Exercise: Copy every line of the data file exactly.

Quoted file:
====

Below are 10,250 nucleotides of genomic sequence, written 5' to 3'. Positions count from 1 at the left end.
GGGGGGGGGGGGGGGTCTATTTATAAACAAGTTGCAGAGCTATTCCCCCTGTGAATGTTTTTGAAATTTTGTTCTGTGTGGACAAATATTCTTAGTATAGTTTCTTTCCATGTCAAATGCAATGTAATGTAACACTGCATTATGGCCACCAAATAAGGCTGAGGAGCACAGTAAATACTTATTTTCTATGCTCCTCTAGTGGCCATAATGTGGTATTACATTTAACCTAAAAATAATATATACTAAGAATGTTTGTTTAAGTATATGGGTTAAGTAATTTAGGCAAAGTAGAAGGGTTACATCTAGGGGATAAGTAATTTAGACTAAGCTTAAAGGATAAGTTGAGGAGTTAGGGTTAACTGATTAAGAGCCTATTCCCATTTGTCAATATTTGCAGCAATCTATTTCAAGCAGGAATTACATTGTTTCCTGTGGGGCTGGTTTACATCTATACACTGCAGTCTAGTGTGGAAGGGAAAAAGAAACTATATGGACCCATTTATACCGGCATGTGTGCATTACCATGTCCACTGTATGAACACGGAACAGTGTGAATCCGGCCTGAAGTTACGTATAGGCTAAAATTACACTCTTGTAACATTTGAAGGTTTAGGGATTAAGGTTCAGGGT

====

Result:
Below are 10,250 nucleotides of genomic sequence, written 5' to 3'. Positions count from 1 at the left end.
GGGGGGGGGGGGGGGTCTATTTATAAACAAGTTGCAGAGCTATTCCCCCTGTGAATGTTTTTGAAATTTTGTTCTGTGTGGACAAATATTCTTAGTATAGTTTCTTTCCATGTCAAATGCAATGTAATGTAACACTGCATTATGGCCACCAAATAAGGCTGAGGAGCACAGTAAATACTTATTTTCTATGCTCCTCTAGTGGCCATAATGTGGTATTACATTTAACCTAAAAATAATATATACTAAGAATGTTTGTTTAAGTATATGGGTTAAGTAATTTAGGCAAAGTAGAAGGGTTACATCTAGGGGATAAGTAATTTAGACTAAGCTTAAAGGATAAGTTGAGGAGTTAGGGTTAACTGATTAAGAGCCTATTCCCATTTGTCAATATTTGCAGCAATCTATTTCAAGCAGGAATTACATTGTTTCCTGTGGGGCTGGTTTACATCTATACACTGCAGTCTAGTGTGGAAGGGAAAAAGAAACTATATGGACCCATTTATACCGGCATGTGTGCATTACCATGTCCACTGTATGAACACGGAACAGTGTGAATCCGGCCTGAAGTTACGTATAGGCTAAAATTACACTCTTGTAACATTTGAAGGTTTAGGGATTAAGGTTCAGGGT